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In Brief: "Groove" and "Love's Labour's Lost"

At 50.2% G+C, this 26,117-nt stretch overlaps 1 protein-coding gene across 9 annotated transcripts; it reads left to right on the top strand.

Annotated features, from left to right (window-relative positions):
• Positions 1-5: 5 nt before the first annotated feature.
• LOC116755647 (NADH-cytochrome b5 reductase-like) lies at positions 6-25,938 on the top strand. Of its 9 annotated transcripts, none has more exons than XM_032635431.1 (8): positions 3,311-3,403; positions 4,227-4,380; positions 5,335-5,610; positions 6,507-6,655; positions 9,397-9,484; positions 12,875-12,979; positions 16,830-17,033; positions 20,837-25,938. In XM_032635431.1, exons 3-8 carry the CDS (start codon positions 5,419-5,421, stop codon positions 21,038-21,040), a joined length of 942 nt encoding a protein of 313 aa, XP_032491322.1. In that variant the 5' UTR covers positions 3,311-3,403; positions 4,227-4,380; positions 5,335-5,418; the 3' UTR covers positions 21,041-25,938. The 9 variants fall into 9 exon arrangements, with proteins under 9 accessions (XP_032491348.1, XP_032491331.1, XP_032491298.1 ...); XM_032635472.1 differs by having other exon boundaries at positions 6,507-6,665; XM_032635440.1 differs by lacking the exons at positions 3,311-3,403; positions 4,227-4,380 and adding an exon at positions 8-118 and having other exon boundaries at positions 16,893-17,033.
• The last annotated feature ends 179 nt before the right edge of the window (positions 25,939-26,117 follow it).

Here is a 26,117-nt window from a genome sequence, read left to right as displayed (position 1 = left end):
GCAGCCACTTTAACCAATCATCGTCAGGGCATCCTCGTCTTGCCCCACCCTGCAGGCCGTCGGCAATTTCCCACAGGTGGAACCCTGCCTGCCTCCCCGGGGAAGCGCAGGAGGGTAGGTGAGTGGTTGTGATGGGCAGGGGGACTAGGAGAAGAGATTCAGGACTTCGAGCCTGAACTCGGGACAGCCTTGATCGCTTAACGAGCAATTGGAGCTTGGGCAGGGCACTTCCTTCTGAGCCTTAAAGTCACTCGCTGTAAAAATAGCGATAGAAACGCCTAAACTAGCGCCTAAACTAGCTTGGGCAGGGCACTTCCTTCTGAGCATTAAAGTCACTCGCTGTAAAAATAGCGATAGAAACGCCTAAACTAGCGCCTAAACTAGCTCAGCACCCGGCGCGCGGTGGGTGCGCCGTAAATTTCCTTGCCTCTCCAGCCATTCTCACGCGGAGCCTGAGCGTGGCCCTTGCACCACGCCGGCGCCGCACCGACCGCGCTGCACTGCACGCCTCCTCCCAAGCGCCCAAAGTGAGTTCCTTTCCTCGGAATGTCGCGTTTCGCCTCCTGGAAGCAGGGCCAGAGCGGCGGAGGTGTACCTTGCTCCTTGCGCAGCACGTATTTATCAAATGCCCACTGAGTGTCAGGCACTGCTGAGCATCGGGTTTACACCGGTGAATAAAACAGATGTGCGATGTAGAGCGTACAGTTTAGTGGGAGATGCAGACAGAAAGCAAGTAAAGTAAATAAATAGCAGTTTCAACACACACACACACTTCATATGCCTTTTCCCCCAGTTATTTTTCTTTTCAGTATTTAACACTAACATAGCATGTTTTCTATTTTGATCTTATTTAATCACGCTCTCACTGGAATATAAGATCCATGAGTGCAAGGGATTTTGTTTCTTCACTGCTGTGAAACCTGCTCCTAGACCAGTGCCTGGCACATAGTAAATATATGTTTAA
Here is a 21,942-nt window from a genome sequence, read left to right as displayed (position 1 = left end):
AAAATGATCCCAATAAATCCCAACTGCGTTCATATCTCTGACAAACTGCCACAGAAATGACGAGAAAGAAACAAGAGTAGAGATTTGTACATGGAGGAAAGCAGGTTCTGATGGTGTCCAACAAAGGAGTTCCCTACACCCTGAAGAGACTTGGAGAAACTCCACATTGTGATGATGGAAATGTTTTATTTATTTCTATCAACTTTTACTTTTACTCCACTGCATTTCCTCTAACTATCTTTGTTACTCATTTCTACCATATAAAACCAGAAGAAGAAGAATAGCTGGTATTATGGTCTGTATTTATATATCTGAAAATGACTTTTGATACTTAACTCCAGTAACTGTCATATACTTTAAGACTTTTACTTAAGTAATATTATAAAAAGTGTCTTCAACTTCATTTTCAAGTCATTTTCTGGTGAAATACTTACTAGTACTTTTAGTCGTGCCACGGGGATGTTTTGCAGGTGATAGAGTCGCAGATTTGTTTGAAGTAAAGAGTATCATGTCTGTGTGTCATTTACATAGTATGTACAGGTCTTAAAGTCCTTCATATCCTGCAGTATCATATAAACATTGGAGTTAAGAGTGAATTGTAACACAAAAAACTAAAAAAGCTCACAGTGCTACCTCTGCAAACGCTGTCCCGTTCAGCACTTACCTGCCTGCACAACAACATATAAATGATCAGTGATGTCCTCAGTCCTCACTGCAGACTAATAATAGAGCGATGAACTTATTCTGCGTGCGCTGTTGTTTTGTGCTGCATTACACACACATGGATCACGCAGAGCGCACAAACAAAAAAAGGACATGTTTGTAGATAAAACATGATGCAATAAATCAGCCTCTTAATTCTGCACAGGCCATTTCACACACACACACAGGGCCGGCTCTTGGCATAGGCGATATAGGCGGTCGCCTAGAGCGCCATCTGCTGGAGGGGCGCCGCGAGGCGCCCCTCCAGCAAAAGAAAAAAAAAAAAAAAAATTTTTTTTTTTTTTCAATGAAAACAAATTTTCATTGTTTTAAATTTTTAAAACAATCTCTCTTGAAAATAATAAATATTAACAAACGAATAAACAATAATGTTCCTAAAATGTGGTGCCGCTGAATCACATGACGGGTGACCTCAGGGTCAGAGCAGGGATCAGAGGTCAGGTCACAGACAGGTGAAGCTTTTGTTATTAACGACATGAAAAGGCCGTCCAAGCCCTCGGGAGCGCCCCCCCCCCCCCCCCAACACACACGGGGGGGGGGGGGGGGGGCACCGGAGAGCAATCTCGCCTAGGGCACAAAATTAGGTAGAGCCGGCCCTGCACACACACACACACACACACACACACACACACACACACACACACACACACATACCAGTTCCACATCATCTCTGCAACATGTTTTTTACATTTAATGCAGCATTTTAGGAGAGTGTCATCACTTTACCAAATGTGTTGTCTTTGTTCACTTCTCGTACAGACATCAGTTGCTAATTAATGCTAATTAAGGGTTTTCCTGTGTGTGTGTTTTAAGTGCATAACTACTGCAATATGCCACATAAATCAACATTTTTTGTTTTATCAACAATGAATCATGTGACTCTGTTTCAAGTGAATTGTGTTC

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In brief: the underground rave culture in San Francisco is given the touchy-feely treatment in Greg Harrison's Groove, a sweet, disposable concoction that at times resembles one of those sixties American International Pictures like The Trip, with some Frankie and Annette thrown in, and at other times resembles a seventies disco flick. Despite all the drugs ingested, everything going on inside the warehouse during this all-night odyssey is a lot closer to chill-out than to freak-out. Located somewhere inside all the techno-thump is your classic boy-meets-girl scenario. Some things never change. . . . If ecstasy is the drug of choice in Groove, then Kenneth Branagh's Love's Labour's Lost seems to be high on Halcion. He's taken Shakespeare's peerless piece of frivolity and revamped it into a frothy thirties-Hollywood musical complete with song-and-dance numbers by Cole Porter and Gershwin. The froth quickly curdles.


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